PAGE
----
Headed to New York: To finish work on the score of a movie. Super excited to be involved with this project with my daughter Mary Wharton. (Executive Producer and Director) I have recorded some of it in Tallahassee and Nashville. I’ve also remixed some of my Kingsnake recordings for the movie. Details on the project soon come! Can’t wait to tell all y’all about all of it, but I’m sworn to secrecy. Hope to see y’all at the gigs in Tennessee, New Hampshire, Maine and New York. Schedule.
Mark your calendar for the 2019 Florida Scallop and Music Festival in Port St. Joe. This festival is really going to help this town recover from Hurricane Michael last year. These guys have had a rough time of it. Port St Joe is 13 miles from ground zero where the eye came inland. Sauce Boss is going to hit the stage on 6:30 on Saturday August 31, followed by the Frank Jones Band. It is going to be a party!
Smoked Wild Sockeye Salmon with Spicy Caramelized Onions
Caution: This recipe is extremely healthy.
Easy does it.
Wild Salmon Filet
Liquid summer Datil and Habanero Hot Sauce
2 large onions chopped
Spicy handmade veggie broth
I keep a gallon plastic bag in the freezer, and while cooking I take the veggie scraps like onion skins, broccoli stalks, asparagus ends, carrots etc. and put em in the gallon bag, and stash it in the freezer. When the bag is full, I cover with water in a crockpot and cook it for a long time (about three hours), let it cool, and then strain and freeze the broth in jars. For this broth recipe I added jalapeño scraps and seeds. This gives the onions a kick.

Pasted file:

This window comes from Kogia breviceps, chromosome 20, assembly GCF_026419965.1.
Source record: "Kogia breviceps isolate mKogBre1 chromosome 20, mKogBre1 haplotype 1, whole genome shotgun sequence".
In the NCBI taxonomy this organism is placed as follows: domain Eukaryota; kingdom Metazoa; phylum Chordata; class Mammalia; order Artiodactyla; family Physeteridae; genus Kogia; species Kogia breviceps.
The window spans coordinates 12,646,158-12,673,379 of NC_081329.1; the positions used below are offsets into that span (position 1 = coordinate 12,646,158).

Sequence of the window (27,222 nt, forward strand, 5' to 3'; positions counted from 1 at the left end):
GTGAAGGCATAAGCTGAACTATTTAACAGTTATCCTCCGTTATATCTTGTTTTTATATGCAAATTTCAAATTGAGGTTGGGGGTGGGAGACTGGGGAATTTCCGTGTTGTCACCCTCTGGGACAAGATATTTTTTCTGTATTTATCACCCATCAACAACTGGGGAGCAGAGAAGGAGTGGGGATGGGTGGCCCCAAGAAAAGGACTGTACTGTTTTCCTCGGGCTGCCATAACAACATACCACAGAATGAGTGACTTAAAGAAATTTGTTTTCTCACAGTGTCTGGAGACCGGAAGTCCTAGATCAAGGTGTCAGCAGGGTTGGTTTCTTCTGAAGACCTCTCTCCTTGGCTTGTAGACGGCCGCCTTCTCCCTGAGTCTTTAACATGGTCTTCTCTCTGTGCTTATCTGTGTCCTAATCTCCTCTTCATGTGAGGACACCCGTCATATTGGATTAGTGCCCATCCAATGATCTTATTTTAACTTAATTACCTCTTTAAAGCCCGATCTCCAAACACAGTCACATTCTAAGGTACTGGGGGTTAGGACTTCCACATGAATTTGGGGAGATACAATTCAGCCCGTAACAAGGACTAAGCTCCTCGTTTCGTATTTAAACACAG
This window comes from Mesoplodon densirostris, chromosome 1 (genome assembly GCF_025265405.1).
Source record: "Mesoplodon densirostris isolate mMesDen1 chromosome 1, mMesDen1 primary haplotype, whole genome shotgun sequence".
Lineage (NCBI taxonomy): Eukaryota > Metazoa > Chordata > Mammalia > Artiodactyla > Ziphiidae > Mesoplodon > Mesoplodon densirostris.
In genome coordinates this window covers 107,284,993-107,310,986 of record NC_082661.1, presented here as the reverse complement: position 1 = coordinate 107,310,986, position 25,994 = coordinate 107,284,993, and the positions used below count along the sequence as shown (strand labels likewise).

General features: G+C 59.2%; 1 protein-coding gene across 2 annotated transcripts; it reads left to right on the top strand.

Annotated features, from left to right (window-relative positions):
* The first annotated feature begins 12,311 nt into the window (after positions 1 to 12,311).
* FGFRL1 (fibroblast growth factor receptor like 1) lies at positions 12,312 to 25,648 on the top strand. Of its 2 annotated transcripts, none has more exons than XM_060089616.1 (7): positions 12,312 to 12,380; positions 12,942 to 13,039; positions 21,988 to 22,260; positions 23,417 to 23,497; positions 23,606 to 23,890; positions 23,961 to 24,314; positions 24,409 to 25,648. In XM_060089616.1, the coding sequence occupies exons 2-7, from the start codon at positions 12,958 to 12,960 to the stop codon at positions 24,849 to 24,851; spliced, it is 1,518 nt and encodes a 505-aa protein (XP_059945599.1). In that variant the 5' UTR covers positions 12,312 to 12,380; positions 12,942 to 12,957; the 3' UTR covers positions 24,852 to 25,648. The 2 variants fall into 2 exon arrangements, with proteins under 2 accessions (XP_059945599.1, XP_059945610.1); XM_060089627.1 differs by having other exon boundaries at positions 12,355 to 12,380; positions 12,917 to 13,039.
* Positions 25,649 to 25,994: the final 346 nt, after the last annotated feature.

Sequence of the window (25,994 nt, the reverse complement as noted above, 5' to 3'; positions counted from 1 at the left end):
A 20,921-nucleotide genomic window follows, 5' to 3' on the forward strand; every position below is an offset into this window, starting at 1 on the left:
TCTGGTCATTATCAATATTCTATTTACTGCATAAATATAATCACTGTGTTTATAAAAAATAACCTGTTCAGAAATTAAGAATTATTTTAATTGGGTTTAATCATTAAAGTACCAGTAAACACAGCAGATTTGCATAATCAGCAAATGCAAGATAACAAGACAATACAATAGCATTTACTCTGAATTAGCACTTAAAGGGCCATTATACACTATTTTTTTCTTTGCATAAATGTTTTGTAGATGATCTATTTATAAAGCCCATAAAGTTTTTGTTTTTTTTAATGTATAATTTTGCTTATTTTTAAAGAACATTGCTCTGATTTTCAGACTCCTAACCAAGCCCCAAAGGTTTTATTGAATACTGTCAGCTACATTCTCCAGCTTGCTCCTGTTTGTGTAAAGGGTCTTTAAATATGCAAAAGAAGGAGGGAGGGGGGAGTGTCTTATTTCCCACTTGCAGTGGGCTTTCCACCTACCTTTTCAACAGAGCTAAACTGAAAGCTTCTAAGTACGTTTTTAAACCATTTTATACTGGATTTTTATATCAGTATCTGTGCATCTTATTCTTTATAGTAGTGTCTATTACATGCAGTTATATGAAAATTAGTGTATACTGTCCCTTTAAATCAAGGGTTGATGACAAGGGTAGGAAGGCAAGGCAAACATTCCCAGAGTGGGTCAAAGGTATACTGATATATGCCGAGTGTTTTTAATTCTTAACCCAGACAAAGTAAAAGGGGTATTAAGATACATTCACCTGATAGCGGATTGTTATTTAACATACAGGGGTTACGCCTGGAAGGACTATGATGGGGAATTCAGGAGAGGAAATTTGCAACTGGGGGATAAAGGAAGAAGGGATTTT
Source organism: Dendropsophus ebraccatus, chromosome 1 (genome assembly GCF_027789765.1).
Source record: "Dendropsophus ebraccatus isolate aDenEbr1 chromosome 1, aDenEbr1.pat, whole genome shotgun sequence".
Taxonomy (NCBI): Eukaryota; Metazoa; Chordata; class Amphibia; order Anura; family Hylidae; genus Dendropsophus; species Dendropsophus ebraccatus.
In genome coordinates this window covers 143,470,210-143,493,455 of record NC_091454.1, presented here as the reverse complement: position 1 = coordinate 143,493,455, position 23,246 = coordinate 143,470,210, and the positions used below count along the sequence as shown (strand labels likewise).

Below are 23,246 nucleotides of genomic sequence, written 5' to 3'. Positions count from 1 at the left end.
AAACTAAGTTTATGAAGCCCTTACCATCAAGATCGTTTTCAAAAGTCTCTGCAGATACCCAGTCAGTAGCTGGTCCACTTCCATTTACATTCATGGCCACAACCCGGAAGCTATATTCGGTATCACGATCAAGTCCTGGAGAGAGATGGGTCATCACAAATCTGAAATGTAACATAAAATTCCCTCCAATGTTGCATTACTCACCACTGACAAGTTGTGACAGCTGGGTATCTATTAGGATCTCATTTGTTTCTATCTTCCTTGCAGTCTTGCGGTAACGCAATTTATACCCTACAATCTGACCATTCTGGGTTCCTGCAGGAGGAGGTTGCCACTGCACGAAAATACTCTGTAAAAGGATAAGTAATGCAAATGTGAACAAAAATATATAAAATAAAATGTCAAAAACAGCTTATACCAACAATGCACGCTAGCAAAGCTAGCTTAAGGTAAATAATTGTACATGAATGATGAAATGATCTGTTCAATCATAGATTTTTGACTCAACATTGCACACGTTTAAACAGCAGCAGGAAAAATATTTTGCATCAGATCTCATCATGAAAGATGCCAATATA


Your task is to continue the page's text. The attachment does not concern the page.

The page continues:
Mix Liquid Summer Datil and Habanero Sauces and baste the entire filet with the mixture. Chop the onions and sauté in the spicy veggie broth. Cover the fish with the onions and smoke it for about 3 hours ( between 150 and 200 degrees). This recipe uses the flavor of the spicy broth rather than a greasy basting sauce to give flavor to the salmon. Of course the Liquid Summer helps out.
Since 1986, I have never been out of hot sauce.
Abyssinia Ethiopian Restaurant
991 Thompson PL, Nashville, TN 615-686-5857
This girl does it all. Takes your order, cooks it up and serves you fresh down home Ethiopian cuisine in Nashville, of all places. Beautiful vibe and great tasting comfort food makes this place a warm and friendly destination for dinner. If you’re not familiar with the communal Ethiopian way of eating, you owe it to yourself to try it. Finger food, no forks or knives are used, the different dishes are all spooned onto the spongy flat sourdough bread called Injera. There’s also more Injera rolled up for dipping. The deal is to take a piece of bread and use it as a delivery system for the spicy pungent offerings. In the photo above are red lentils, yellow lentils, collards, potatoes, and grilled lamb. The sauces and juices from all the different dishes seep down and mingle with the bread on the plate. It’s like soppin up a tangy gravy on a sourdough pancake saturated with a wonderful juicy, spicy aromatic flavor. I want some NOW!